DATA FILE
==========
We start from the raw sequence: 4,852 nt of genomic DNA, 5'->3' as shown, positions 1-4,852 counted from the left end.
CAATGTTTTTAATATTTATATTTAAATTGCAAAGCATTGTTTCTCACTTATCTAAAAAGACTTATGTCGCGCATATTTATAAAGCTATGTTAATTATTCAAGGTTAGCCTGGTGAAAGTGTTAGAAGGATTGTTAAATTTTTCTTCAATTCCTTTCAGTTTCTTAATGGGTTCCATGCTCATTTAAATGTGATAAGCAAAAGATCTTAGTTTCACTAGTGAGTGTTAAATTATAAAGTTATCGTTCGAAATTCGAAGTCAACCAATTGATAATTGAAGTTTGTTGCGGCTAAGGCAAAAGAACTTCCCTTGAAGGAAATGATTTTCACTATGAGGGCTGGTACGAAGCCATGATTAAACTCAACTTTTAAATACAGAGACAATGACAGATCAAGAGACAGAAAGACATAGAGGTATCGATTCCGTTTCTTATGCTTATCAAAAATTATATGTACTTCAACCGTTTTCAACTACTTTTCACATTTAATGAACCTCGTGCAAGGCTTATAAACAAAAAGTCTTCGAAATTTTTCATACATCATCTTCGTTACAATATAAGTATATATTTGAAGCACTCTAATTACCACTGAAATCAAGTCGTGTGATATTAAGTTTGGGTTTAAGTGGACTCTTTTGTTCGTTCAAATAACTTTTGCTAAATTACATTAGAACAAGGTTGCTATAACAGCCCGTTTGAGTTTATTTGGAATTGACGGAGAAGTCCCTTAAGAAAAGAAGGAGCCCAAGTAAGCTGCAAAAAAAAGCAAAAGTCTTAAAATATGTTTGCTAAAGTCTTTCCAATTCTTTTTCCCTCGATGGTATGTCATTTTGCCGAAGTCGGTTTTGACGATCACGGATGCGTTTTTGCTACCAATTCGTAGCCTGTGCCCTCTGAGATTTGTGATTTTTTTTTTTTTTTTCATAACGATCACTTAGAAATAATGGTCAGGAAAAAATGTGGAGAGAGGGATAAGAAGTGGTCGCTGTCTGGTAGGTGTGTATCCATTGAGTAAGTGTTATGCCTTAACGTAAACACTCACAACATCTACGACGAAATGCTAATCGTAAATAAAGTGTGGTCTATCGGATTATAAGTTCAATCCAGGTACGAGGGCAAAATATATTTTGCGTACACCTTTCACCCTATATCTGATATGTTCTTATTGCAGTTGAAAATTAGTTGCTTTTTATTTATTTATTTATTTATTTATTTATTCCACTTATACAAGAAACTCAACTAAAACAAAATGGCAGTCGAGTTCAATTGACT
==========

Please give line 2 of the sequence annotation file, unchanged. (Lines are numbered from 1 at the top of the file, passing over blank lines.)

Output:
CAATGTTTTTAATATTTATATTTAAATTGCAAAGCATTGTTTCTCACTTATCTAAAAAGACTTATGTCGCGCATATTTATAAAGCTATGTTAATTATTCAAGGTTAGCCTGGTGAAAGTGTTAGAAGGATTGTTAAATTTTTCTTCAATTCCTTTCAGTTTCTTAATGGGTTCCATGCTCATTTAAATGTGATAAGCAAAAGATCTTAGTTTCACTAGTGAGTGTTAAATTATAAAGTTATCGTTCGAAATTCGAAGTCAACCAATTGATAATTGAAGTTTGTTGCGGCTAAGGCAAAAGAACTTCCCTTGAAGGAAATGATTTTCACTATGAGGGCTGGTACGAAGCCATGATTAAACTCAACTTTTAAATACAGAGACAATGACAGATCAAGAGACAGAAAGACATAGAGGTATCGATTCCGTTTCTTATGCTTATCAAAAATTATATGTACTTCAACCGTTTTCAACTACTTTTCACATTTAATGAACCTCGTGCAAGGCTTATAAACAAAAAGTCTTCGAAATTTTTCATACATCATCTTCGTTACAATATAAGTATATATTTGAAGCACTCTAATTACCACTGAAATCAAGTCGTGTGATATTAAGTTTGGGTTTAAGTGGACTCTTTTGTTCGTTCAAATAACTTTTGCTAAATTACATTAGAACAAGGTTGCTATAACAGCCCGTTTGAGTTTATTTGGAATTGACGGAGAAGTCCCTTAAGAAAAGAAGGAGCCCAAGTAAGCTGCAAAAAAAAGCAAAAGTCTTAAAATATGTTTGCTAAAGTCTTTCCAATTCTTTTTCCCTCGATGGTATGTCATTTTGCCGAAGTCGGTTTTGACGATCACGGATGCGTTTTTGCTACCAATTCGTAGCCTGTGCCCTCTGAGATTTGTGATTTTTTTTTTTTTTTTCATAACGATCACTTAGAAATAATGGTCAGGAAAAAATGTGGAGAGAGGGATAAGAAGTGGTCGCTGTCTGGTAGGTGTGTATCCATTGAGTAAGTGTTATGCCTTAACGTAAACACTCACAACATCTACGACGAAATGCTAATCGTAAATAAAGTGTGGTCTATCGGATTATAAGTTCAATCCAGGTACGAGGGCAAAATATATTTTGCGTACACCTTTCACCCTATATCTGATATGTTCTTATTGCAGTTGAAAATTAGTTGCTTTTTATTTATTTATTTATTTATTTATTTATTCCACTTATACAAGAAACTCAACTAAAACAAAATGGCAGTCGAGTTCAATTGACT